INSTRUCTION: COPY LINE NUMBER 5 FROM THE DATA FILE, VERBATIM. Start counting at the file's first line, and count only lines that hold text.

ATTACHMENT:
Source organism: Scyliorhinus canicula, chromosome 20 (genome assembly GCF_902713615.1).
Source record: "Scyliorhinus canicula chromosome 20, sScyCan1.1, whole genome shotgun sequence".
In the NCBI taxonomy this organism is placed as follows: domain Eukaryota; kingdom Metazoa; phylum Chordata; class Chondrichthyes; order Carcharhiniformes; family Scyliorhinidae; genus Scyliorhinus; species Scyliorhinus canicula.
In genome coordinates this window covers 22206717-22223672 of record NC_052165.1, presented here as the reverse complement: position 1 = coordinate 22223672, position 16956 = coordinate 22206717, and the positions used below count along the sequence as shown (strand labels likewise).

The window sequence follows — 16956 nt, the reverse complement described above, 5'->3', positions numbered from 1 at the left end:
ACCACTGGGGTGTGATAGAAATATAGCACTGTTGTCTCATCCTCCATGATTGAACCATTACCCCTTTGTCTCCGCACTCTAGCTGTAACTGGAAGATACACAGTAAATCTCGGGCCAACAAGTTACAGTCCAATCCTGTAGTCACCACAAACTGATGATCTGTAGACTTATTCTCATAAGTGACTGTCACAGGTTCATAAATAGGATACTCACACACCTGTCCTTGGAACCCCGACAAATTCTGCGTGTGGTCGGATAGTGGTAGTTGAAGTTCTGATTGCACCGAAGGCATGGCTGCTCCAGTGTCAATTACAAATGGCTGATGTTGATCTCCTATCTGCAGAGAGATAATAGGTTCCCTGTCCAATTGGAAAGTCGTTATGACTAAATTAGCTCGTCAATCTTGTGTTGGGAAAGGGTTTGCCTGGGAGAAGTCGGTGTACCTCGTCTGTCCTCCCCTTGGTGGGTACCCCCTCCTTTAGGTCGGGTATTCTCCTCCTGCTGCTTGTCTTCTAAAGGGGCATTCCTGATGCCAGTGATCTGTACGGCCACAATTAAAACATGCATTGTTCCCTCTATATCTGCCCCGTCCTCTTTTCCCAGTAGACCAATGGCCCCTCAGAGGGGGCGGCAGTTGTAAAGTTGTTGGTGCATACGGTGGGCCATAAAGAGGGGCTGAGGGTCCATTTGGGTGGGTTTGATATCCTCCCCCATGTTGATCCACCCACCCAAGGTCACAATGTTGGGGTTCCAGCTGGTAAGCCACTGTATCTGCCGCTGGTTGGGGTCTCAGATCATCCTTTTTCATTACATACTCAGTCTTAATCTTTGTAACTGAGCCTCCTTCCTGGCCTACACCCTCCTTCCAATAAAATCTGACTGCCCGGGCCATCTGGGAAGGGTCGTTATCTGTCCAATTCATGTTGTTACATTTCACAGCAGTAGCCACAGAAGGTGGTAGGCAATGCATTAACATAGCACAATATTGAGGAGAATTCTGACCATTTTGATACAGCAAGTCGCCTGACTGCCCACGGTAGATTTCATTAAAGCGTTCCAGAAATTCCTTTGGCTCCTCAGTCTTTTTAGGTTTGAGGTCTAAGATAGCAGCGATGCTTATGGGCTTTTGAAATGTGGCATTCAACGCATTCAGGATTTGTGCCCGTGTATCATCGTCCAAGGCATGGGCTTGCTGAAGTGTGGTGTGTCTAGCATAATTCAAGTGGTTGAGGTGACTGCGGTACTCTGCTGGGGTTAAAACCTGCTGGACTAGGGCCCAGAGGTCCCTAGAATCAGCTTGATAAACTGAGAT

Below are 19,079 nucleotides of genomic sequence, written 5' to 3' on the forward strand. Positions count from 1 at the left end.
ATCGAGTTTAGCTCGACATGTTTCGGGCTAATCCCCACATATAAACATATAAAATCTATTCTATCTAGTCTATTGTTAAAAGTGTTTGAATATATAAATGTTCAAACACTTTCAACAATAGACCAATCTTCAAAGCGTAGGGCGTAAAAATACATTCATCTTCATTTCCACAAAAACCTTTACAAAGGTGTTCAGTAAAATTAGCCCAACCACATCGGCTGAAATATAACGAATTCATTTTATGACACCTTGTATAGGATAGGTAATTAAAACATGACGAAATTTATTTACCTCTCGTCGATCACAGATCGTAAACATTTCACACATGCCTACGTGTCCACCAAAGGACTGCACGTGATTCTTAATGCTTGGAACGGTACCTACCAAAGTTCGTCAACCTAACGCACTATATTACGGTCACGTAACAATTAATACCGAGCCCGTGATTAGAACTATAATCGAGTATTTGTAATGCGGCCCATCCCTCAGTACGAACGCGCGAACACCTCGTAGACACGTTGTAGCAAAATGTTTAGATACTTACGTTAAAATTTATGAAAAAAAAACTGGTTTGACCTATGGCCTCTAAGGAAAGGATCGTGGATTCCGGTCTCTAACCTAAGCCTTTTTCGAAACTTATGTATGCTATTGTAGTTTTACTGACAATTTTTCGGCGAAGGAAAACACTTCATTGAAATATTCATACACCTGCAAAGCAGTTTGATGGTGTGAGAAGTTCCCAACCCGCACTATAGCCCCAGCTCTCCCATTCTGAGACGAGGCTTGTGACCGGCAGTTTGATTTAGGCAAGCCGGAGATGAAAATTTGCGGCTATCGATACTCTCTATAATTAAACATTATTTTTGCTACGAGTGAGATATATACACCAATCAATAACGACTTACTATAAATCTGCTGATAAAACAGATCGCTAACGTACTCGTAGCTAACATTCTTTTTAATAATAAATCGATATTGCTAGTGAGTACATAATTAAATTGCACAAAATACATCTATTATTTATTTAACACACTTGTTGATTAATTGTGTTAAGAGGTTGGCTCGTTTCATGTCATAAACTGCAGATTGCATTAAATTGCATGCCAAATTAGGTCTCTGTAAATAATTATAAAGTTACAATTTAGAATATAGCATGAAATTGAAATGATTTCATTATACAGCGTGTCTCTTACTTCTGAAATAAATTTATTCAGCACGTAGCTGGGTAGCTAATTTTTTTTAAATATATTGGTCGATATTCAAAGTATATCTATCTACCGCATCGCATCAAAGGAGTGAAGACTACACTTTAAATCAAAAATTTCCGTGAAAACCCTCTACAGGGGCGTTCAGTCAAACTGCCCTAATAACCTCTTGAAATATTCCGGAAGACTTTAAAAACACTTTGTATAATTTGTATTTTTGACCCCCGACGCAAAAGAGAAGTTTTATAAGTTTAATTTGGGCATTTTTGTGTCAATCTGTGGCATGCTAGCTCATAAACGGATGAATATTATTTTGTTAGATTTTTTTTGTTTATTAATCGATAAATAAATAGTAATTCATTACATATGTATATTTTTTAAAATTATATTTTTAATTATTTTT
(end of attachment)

The window sequence follows — 16956 nt, the reverse complement described above, 5'->3', positions numbered from 1 at the left end: